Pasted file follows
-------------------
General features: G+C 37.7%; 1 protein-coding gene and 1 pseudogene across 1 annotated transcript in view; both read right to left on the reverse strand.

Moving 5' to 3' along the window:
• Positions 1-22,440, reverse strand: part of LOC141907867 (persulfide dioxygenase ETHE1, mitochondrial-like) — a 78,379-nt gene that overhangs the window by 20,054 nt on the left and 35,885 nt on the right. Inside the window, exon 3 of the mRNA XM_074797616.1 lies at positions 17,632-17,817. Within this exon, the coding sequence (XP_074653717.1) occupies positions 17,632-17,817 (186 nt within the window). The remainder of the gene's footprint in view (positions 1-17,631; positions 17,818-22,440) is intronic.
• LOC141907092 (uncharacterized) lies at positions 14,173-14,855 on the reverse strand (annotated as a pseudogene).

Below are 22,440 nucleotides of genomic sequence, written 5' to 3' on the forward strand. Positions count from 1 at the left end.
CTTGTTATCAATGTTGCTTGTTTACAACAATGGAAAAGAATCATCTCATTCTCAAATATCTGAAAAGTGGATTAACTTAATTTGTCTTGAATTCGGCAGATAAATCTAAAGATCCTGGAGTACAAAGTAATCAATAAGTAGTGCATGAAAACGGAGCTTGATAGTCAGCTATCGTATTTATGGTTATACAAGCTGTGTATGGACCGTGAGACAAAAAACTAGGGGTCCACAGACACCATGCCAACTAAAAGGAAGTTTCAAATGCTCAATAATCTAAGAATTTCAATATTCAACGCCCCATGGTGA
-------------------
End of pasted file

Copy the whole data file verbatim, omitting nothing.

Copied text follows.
General features: G+C 37.7%; 1 protein-coding gene and 1 pseudogene across 1 annotated transcript in view; both read right to left on the reverse strand.

Moving 5' to 3' along the window:
• Positions 1-22,440, reverse strand: part of LOC141907867 (persulfide dioxygenase ETHE1, mitochondrial-like) — a 78,379-nt gene that overhangs the window by 20,054 nt on the left and 35,885 nt on the right. Inside the window, exon 3 of the mRNA XM_074797616.1 lies at positions 17,632-17,817. Within this exon, the coding sequence (XP_074653717.1) occupies positions 17,632-17,817 (186 nt within the window). The remainder of the gene's footprint in view (positions 1-17,631; positions 17,818-22,440) is intronic.
• LOC141907092 (uncharacterized) lies at positions 14,173-14,855 on the reverse strand (annotated as a pseudogene).

Below are 22,440 nucleotides of genomic sequence, written 5' to 3' on the forward strand. Positions count from 1 at the left end.
CTTGTTATCAATGTTGCTTGTTTACAACAATGGAAAAGAATCATCTCATTCTCAAATATCTGAAAAGTGGATTAACTTAATTTGTCTTGAATTCGGCAGATAAATCTAAAGATCCTGGAGTACAAAGTAATCAATAAGTAGTGCATGAAAACGGAGCTTGATAGTCAGCTATCGTATTTATGGTTATACAAGCTGTGTATGGACCGTGAGACAAAAAACTAGGGGTCCACAGACACCATGCCAACTAAAAGGAAGTTTCAAATGCTCAATAATCTAAGAATTTCAATATTCAACGCCCCATGGTGA